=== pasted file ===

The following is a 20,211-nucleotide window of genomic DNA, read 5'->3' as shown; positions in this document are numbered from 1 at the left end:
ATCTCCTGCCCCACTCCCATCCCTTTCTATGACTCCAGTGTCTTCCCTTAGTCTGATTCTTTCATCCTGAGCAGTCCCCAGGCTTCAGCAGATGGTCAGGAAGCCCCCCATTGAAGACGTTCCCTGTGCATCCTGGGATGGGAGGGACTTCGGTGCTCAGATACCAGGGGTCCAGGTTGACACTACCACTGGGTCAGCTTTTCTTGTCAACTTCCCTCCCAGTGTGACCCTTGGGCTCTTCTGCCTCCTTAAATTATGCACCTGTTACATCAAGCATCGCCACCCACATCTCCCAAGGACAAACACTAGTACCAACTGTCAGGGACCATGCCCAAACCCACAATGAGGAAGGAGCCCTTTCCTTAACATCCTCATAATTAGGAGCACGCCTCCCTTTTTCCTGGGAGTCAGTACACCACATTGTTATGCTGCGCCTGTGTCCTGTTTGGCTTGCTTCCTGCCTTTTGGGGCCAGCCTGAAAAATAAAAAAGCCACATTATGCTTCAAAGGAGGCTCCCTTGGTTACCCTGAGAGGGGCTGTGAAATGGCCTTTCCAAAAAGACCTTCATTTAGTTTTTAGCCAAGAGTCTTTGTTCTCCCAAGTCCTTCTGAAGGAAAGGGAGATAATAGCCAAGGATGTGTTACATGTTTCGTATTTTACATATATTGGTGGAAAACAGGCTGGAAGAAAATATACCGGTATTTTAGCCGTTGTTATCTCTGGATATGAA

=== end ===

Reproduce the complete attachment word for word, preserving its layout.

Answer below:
The following is a 20,211-nucleotide window of genomic DNA, read 5'->3' as shown; positions in this document are numbered from 1 at the left end:
ATCTCCTGCCCCACTCCCATCCCTTTCTATGACTCCAGTGTCTTCCCTTAGTCTGATTCTTTCATCCTGAGCAGTCCCCAGGCTTCAGCAGATGGTCAGGAAGCCCCCCATTGAAGACGTTCCCTGTGCATCCTGGGATGGGAGGGACTTCGGTGCTCAGATACCAGGGGTCCAGGTTGACACTACCACTGGGTCAGCTTTTCTTGTCAACTTCCCTCCCAGTGTGACCCTTGGGCTCTTCTGCCTCCTTAAATTATGCACCTGTTACATCAAGCATCGCCACCCACATCTCCCAAGGACAAACACTAGTACCAACTGTCAGGGACCATGCCCAAACCCACAATGAGGAAGGAGCCCTTTCCTTAACATCCTCATAATTAGGAGCACGCCTCCCTTTTTCCTGGGAGTCAGTACACCACATTGTTATGCTGCGCCTGTGTCCTGTTTGGCTTGCTTCCTGCCTTTTGGGGCCAGCCTGAAAAATAAAAAAGCCACATTATGCTTCAAAGGAGGCTCCCTTGGTTACCCTGAGAGGGGCTGTGAAATGGCCTTTCCAAAAAGACCTTCATTTAGTTTTTAGCCAAGAGTCTTTGTTCTCCCAAGTCCTTCTGAAGGAAAGGGAGATAATAGCCAAGGATGTGTTACATGTTTCGTATTTTACATATATTGGTGGAAAACAGGCTGGAAGAAAATATACCGGTATTTTAGCCGTTGTTATCTCTGGATATGAA